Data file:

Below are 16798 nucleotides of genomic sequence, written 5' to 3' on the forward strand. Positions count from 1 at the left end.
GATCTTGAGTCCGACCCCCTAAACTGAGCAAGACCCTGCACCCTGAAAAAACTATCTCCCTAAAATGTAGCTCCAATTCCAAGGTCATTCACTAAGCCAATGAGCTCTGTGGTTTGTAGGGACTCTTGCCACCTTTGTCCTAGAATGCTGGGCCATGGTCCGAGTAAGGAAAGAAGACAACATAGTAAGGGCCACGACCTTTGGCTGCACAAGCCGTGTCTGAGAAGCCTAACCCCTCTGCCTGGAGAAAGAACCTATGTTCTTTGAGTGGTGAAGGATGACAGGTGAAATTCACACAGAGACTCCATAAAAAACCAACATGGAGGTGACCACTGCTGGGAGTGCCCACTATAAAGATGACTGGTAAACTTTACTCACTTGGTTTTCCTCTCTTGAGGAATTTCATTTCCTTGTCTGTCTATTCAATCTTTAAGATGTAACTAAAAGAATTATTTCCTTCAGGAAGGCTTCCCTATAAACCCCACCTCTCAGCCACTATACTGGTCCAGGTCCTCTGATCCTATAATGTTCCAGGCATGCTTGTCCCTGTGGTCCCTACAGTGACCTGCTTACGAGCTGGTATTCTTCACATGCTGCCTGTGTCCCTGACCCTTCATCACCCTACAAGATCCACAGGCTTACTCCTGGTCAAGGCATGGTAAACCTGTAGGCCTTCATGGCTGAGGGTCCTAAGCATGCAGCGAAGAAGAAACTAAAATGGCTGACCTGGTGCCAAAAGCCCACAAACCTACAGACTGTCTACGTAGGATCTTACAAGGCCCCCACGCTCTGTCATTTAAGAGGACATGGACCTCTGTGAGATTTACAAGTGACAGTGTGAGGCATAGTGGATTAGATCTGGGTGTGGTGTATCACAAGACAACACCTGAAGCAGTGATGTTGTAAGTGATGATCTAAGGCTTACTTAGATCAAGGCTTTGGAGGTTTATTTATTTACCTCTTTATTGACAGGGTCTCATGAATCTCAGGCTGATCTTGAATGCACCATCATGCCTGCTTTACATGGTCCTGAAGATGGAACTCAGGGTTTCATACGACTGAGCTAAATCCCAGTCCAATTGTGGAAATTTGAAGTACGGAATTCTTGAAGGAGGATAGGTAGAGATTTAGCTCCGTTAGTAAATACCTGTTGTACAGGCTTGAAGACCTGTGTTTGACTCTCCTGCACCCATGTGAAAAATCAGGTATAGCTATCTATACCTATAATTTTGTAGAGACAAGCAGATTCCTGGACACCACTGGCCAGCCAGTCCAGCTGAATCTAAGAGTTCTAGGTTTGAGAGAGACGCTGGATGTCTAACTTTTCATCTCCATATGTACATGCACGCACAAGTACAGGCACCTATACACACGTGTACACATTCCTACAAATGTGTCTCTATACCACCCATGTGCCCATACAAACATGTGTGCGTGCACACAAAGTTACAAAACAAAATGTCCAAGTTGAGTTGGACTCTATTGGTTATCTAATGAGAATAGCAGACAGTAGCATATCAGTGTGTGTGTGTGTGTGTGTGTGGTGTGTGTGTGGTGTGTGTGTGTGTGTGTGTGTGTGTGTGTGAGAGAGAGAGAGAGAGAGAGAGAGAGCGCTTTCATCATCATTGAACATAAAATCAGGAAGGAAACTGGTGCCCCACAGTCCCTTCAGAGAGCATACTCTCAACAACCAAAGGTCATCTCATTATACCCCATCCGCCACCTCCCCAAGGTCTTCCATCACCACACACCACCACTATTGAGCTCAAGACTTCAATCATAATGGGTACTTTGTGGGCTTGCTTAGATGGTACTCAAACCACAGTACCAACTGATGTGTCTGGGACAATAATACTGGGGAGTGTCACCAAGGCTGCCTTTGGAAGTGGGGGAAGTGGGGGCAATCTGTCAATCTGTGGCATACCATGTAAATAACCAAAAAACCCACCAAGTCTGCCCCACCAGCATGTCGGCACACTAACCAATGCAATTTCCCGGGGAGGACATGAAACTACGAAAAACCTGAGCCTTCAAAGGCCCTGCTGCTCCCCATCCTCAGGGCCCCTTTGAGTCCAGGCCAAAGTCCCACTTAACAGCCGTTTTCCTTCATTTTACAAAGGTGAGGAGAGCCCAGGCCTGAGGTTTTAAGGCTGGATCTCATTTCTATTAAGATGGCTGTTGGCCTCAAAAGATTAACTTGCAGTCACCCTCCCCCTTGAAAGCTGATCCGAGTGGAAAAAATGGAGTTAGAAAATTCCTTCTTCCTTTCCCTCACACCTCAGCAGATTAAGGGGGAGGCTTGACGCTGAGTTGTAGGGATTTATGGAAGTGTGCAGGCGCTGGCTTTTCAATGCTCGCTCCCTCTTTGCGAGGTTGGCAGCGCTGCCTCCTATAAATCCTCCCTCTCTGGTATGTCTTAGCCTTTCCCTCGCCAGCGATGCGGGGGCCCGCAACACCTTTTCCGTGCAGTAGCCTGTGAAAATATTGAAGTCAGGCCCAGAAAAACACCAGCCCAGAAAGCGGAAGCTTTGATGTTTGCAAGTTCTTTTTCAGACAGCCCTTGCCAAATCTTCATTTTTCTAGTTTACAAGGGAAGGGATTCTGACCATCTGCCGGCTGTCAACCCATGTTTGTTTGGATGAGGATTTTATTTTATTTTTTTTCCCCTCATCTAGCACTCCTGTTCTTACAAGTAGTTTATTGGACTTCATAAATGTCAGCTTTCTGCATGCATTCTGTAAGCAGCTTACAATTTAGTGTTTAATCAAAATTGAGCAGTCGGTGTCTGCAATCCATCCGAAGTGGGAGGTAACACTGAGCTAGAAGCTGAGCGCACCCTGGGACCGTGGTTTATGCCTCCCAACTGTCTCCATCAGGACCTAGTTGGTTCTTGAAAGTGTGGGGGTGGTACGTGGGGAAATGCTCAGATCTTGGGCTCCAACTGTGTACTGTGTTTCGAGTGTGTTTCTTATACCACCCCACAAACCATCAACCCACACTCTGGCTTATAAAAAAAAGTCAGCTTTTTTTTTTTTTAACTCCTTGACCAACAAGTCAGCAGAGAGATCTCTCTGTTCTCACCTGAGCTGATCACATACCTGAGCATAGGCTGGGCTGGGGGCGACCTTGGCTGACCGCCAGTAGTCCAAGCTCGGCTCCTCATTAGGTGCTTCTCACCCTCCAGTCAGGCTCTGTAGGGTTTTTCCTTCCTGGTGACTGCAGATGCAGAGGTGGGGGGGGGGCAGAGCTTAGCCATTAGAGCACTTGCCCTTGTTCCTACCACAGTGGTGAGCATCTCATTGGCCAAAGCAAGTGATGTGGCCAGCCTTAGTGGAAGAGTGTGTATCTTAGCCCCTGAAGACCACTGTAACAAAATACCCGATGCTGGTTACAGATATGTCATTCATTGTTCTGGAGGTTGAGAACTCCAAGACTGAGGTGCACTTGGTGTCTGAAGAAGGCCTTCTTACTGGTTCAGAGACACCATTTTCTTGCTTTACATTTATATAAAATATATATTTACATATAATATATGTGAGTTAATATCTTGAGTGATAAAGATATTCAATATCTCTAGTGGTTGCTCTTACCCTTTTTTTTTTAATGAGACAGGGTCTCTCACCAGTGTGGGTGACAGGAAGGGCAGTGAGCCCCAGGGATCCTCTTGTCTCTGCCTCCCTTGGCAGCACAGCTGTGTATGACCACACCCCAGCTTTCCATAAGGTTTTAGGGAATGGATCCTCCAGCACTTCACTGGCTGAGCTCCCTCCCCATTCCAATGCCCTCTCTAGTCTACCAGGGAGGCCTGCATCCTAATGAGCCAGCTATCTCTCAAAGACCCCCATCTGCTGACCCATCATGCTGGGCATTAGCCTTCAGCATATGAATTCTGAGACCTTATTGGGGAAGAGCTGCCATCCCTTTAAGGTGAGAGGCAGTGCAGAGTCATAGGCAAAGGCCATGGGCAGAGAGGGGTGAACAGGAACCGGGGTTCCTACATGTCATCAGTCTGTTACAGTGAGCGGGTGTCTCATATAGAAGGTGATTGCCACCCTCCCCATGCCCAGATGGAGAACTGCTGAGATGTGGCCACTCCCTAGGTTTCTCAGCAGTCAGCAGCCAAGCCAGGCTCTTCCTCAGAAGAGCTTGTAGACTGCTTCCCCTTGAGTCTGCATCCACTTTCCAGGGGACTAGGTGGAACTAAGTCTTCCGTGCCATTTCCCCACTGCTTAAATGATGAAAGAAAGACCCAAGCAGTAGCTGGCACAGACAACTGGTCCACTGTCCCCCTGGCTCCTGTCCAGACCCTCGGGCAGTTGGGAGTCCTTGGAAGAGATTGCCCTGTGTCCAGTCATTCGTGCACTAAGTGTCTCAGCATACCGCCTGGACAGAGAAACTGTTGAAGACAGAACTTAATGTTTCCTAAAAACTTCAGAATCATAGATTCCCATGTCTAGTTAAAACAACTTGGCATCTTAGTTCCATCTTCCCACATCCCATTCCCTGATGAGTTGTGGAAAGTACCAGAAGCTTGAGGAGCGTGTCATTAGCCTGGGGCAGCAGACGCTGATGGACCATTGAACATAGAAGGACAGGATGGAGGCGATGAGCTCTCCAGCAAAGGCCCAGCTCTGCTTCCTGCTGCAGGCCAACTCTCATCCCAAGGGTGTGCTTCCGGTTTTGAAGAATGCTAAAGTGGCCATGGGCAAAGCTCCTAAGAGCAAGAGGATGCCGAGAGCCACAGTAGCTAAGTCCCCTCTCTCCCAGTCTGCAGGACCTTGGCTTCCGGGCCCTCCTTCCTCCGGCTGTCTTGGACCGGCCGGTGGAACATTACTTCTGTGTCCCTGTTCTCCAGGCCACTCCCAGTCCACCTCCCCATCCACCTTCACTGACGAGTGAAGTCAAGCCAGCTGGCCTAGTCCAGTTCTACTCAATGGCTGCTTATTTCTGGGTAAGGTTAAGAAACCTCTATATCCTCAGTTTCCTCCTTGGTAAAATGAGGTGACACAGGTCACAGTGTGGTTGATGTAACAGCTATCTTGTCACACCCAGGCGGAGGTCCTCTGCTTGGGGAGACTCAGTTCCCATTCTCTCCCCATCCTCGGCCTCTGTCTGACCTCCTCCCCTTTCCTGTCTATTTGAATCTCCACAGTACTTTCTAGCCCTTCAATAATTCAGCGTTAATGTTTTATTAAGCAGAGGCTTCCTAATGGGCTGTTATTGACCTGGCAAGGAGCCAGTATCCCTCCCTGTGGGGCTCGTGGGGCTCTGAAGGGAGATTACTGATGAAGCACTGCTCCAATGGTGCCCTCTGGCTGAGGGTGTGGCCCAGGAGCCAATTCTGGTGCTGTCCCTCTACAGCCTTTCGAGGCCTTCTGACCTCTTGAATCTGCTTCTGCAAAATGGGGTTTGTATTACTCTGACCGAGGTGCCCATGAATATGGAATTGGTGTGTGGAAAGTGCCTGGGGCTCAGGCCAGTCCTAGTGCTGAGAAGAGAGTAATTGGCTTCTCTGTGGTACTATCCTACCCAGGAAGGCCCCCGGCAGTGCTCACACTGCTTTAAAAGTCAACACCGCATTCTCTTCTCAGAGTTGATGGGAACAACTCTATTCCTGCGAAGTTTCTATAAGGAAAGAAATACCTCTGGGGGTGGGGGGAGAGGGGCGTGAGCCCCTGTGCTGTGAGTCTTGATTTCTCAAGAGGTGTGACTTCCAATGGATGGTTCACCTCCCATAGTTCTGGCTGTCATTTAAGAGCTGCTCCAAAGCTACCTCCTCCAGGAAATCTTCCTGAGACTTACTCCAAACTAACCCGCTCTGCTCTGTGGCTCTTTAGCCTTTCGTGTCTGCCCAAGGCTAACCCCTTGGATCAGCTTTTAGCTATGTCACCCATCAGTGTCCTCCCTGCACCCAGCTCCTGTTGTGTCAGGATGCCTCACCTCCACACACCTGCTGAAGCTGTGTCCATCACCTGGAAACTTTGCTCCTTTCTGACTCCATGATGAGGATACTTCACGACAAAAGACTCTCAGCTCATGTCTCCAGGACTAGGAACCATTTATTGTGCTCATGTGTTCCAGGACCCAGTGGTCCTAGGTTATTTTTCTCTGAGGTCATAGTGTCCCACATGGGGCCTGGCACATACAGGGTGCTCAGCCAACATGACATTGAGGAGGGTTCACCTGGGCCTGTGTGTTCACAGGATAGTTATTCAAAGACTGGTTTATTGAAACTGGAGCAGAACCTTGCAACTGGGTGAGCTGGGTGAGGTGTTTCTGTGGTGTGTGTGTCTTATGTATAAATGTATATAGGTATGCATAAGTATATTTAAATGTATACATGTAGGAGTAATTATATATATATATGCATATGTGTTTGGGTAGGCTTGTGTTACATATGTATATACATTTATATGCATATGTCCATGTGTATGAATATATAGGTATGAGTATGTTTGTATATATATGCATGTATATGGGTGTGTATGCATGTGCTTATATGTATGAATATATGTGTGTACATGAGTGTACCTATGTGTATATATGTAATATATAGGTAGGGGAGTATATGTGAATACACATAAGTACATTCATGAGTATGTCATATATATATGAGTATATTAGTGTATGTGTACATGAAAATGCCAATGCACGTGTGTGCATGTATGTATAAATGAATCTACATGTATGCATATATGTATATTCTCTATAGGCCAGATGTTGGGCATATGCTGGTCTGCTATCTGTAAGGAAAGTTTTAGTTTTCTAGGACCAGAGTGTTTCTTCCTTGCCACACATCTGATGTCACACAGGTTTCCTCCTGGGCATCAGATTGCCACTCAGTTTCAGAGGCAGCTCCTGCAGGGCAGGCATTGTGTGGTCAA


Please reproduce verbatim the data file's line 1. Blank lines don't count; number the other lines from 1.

Below are 16798 nucleotides of genomic sequence, written 5' to 3' on the forward strand. Positions count from 1 at the left end.